Characteristics Of A Professional Corporation

Bj Ornolsson

If you are a business professional such as an attorney, doctor, chiropractor, engineer, architect, accountant, and in some states, actors or other entertainment service providers, a professional corporation (PC) might be the best business entity for you. PC’s are variations of the traditional C or S corporate structure and are only available to professional service providers. The types of professions included in this category vary from state to state and are usually professions that require state licensing. Some states do not allow these professionals to organize as C or S corporations or a traditional LLC, and a PC might be your only choice if you want a formal business structure that may insulate you from certain business debts.

Professional corporations that meet certain requirements may qualify as personal service corporations (PSC) for federal tax purposes. In order to qualify as a PSC, a professional corporation must pass a two-prong federal test, “the Function Test and the Ownership Test”. The Function Test requires that substantially all of the business activities of the PC involve services within specific occupations as set forth by state law. The Ownership Test requires that substantially all the PC’s ownership be held directly or indirectly by qualified people, who are either current employees performing professional services for the corporation; retired employees who performed professional services prior to their retirement; or the heirs or estates of such employees. If a PC does not qualify as a PSC, then it is treated as a general partnership for federal tax purposes.

Advantages of a Professional Corporation:

· The owners of the PC are considered employees of the corporation.

· PSC’s are taxed like regular C corporations, but with a flat corporate tax rate.

· The PSC files a corporate tax return and all shareholders are required to pay tax on the personal income received.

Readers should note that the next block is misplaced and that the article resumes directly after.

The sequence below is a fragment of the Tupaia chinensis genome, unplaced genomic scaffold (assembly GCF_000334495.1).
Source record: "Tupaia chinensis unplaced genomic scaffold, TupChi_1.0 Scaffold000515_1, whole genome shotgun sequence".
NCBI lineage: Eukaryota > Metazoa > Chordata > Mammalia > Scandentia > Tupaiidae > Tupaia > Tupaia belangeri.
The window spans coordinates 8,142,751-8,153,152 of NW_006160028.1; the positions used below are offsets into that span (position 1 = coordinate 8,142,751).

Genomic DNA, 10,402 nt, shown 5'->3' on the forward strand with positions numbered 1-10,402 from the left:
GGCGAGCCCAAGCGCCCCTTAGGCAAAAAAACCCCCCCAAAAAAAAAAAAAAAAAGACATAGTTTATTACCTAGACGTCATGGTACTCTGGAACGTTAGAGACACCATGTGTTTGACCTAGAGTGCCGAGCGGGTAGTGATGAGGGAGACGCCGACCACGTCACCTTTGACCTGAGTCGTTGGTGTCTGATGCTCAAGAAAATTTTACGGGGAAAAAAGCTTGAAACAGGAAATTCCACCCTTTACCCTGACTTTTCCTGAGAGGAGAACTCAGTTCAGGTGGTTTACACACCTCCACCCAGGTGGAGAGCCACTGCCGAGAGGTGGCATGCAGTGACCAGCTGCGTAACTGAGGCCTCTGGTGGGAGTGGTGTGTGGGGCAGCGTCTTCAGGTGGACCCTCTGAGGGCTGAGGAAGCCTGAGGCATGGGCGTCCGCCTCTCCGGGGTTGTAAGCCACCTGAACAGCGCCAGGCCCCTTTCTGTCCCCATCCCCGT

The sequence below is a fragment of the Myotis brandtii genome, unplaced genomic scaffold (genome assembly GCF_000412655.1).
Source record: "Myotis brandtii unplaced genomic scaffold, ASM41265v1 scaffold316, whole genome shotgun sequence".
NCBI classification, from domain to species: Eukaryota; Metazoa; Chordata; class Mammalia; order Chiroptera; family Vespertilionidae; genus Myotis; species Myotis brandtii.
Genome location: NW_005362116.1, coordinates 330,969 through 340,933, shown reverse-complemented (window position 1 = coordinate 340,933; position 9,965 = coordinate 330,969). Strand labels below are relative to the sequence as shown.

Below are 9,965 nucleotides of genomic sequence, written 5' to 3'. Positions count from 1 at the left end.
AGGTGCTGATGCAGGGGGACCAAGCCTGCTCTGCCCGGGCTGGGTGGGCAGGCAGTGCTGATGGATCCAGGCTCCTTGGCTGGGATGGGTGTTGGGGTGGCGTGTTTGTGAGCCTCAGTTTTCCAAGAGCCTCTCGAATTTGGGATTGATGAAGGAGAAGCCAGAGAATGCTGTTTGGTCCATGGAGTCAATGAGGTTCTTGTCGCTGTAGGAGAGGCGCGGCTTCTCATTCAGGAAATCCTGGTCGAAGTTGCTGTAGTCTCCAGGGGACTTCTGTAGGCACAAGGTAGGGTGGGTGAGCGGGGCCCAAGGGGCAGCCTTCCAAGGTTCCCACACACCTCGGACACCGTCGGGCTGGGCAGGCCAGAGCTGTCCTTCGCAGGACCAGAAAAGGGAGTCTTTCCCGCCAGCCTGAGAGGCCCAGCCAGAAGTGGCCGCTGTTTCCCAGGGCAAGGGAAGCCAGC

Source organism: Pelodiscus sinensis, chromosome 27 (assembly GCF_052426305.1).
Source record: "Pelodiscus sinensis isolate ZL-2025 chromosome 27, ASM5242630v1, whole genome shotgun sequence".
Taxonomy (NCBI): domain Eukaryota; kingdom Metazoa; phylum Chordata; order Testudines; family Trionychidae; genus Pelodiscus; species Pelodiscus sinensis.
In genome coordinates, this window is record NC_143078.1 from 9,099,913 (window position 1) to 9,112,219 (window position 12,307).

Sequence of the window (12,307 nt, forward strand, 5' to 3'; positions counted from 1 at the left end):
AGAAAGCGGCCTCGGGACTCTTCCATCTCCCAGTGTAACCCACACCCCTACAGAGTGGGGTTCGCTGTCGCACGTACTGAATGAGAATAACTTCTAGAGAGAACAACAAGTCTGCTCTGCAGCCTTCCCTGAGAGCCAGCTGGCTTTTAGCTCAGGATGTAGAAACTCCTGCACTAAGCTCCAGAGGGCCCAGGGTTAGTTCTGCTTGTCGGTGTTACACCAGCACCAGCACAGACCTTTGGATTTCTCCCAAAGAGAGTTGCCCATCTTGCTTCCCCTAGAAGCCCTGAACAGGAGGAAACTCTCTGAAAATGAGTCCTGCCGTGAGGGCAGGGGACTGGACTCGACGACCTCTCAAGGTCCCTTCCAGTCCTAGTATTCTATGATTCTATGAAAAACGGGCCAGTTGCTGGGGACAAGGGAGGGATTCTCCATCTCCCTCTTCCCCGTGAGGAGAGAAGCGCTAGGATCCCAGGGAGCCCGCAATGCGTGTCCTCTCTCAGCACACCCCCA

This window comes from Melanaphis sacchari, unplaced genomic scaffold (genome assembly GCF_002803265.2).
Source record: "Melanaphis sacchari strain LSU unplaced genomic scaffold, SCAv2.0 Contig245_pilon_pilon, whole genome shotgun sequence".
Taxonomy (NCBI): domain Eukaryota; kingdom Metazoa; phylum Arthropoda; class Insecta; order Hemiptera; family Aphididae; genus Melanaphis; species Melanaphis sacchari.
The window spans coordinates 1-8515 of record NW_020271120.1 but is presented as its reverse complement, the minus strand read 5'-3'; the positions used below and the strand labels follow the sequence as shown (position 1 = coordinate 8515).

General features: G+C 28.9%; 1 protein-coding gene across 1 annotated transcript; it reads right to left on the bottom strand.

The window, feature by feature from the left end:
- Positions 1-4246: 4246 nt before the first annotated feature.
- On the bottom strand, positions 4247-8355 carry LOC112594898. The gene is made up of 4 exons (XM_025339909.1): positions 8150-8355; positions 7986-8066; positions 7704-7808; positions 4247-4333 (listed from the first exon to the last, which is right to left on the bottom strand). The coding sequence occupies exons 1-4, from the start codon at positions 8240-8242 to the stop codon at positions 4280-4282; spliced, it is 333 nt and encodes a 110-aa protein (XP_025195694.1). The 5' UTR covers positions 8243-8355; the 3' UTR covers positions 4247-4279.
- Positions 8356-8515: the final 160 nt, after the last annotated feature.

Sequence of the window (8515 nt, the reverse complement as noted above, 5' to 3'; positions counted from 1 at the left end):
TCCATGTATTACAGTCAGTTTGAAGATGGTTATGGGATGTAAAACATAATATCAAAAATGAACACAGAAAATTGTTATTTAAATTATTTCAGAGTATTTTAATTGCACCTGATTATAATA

· A PC can create retirement plans for its employees with higher contribution limits.

· A PC can provide life and health insurance as a tax-free benefit by establishing a Voluntary Employees' Beneficiary Association (VEBA).

· A PC is allotted many other corporate tax deductions for employee benefits that are also not taxable to the employee such as dependent care.

· A PC can continue operations without interruption if a shareholder/employee dies or withdraws.

Disadvantages of a Professional Corporation:

Like any other corporation, a PC must fulfill all of the recordkeeping requirements of a traditional corporation, such as regular shareholder and directors’ meetings, updated minutes and resolutions, and maintaining separate personal and corporate accounts.

· There are passive loss limitations that may affect non-active shareholders.

· The application of the flat corporate tax can be a disadvantage to some entities.

· Only members of the same profession can be shareholders in a PC.

· A PC does not protect against negligence/malpractice liability.

Conclusion –

A professional corporation is in the most basic terms, a corporation of professionals practicing in the same business or trade. Unlike a traditional corporation, in a professional corporation, its shareholders, officers and directors although protected from some debts and obligations of the business, cannot be absolved of liability stemming from their professional actions, or malpractice. Certain professional corporations may qualify as personal service corporations which afford additional benefits to its owners and employees.